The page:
Please use this identifier to cite or link to this item: http://hdl.handle.net/1893/20637
Appears in Collections:Faculty of Health Sciences and Sport Journal Articles
Peer Review Status: Refereed
Title: Objectively measured sedentary behavior and physical activity in office employees: Relationships with presenteeism
Authors: Brown, Helen E
Ryde, Gemma
Gilson, Nicholas D
Burton, Nicola W
Brown, Wendy J
Contact Email: gemma.ryde@stir.ac.uk
Issue Date: Aug-2013
Publisher: American College of Occupational and Environmental Medicine
Citation: Brown HE, Ryde G, Gilson ND, Burton NW & Brown WJ (2013) Objectively measured sedentary behavior and physical activity in office employees: Relationships with presenteeism, Journal of Occupational and Environmental Medicine, 55 (8), pp. 945-953.
Abstract: Objective: Employee presenteeism is the extent to which health conditions adversely affect at-work productivity. Given the links between health and activity, this study examined associations between objectively measured physical activity, sedentary behavior, and presenteeism. Methods: Participants were 108 office employees (70% women, mean age 40.7 ± 11.2 years). Activity was measured using ActiGraph GT3X+ accelerometers to determine sedentary (≤150 counts) and light (151 to 1689 counts) activity; presenteeism with the Work Limitations Questionnaire. Results: Fifty-seven percent of time was spent in sedentary behavior and 38% in light activity. The median Work Limitations Questionnaire Index was 4.38; 6% of participants reported at least moderate impairment. Significant associations were reported for time spent in sedentary behavior before/after work (odds ratio [OR] = 2.58; 95% CI: 1.08 to 6.20) and in light activity, overall (OR = 0.43; 95% CI: 0.19 to 0.97) and during workday lunch hours (OR = 0.34; 95% CI: 0.15 to 0.77), and presenteeism. Conclusions: Future studies should seek greater variation in employee levels of activity and presenteeism to confirm these relationships.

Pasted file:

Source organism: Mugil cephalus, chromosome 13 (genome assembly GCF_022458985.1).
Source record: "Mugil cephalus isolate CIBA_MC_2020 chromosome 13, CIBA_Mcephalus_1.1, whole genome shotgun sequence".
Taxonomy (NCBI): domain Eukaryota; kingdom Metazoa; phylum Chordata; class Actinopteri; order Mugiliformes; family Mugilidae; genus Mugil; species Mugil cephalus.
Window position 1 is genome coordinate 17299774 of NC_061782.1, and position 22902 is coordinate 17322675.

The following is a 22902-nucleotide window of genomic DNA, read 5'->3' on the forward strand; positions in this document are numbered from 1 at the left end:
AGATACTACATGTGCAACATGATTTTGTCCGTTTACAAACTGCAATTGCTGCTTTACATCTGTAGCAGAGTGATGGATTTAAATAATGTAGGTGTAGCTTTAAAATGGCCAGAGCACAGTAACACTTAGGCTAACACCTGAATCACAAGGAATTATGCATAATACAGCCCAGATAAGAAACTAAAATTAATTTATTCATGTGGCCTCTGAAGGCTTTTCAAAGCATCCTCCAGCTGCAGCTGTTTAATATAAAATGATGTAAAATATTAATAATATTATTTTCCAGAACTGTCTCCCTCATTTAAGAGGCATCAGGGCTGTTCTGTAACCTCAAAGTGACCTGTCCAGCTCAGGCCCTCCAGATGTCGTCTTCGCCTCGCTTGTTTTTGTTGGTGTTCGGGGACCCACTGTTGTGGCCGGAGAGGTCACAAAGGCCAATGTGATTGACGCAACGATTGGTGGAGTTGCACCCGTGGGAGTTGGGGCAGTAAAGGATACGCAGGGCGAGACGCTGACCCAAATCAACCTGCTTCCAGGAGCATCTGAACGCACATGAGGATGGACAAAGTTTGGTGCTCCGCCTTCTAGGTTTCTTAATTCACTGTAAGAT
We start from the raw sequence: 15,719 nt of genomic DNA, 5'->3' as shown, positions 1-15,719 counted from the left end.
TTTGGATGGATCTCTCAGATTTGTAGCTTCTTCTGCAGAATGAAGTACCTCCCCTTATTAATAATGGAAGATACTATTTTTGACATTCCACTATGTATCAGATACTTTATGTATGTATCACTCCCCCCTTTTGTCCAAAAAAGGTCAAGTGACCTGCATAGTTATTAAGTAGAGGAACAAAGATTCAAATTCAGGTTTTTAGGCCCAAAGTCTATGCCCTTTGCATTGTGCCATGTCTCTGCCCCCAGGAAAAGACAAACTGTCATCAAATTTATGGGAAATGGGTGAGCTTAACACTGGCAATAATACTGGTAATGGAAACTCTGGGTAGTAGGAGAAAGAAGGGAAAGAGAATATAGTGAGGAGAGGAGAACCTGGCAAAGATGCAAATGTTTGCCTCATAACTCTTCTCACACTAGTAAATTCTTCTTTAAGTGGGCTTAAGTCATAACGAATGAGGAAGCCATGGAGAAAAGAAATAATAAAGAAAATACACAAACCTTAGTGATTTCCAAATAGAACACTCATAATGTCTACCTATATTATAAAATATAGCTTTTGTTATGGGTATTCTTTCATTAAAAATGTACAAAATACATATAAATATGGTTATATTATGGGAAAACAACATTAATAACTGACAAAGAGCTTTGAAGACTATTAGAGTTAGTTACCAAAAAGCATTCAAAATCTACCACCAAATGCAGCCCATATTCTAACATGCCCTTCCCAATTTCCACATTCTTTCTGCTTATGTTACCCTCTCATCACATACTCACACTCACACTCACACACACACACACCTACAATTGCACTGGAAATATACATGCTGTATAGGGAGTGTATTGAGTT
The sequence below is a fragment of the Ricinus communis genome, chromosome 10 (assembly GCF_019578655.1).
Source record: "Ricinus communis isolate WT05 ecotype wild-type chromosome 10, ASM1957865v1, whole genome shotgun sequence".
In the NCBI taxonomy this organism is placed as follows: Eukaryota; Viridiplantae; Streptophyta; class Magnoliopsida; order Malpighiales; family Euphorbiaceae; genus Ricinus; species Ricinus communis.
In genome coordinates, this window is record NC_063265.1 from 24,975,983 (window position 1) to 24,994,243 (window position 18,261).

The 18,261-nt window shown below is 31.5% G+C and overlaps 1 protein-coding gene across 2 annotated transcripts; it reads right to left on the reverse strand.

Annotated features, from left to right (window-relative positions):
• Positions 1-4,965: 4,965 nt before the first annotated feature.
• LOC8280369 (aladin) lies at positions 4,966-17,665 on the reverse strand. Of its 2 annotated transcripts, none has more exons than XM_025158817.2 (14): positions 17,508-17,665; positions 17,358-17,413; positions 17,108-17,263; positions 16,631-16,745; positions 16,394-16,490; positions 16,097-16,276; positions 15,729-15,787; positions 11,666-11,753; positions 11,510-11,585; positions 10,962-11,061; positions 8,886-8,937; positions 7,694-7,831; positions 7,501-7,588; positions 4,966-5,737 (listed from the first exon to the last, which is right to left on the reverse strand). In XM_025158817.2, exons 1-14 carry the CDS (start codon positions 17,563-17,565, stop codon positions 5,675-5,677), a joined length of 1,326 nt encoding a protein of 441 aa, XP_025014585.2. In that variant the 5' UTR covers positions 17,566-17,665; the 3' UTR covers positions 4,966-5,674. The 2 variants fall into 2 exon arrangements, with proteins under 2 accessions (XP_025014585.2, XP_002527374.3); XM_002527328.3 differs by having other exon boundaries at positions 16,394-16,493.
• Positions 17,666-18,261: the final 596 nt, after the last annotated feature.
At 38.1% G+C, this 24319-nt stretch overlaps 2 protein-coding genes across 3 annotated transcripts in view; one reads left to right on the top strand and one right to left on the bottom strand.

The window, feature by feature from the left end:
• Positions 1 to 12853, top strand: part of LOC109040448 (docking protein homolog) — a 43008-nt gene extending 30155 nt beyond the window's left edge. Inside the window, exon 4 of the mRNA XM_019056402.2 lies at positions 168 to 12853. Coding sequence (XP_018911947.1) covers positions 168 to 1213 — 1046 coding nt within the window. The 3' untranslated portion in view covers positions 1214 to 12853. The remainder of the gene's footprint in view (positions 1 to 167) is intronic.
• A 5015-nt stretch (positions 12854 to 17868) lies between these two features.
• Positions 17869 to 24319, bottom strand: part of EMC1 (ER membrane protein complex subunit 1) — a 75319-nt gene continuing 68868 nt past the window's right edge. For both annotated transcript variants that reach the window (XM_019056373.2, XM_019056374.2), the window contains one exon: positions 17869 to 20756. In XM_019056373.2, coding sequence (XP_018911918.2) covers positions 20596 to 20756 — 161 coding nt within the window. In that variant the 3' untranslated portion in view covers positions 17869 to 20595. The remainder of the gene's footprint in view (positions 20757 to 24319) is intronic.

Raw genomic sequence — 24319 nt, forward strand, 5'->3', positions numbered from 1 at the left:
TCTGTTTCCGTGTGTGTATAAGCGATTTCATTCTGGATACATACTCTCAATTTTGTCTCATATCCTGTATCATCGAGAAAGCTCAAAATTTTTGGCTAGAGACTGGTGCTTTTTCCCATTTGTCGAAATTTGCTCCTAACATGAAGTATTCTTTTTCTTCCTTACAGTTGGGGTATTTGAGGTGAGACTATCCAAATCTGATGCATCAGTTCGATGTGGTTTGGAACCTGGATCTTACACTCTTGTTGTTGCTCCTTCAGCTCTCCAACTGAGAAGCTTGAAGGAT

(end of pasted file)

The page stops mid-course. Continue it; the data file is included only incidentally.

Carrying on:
Type: Journal Article
URI: http://hdl.handle.net/1893/20637
DOI Link: http://dx.doi.org/10.1097/JOM.0b013e31829178bf
Rights: The publisher does not allow this work to be made publicly available in this Repository. Please use the Request a Copy feature at the foot of the Repository record to request a copy directly from the author. You can only request a copy if you wish to use this work for your own research or private study.
Affiliation: University of Queensland
HS Research - Stirling
University of Queensland
University of Queensland
University of Queensland

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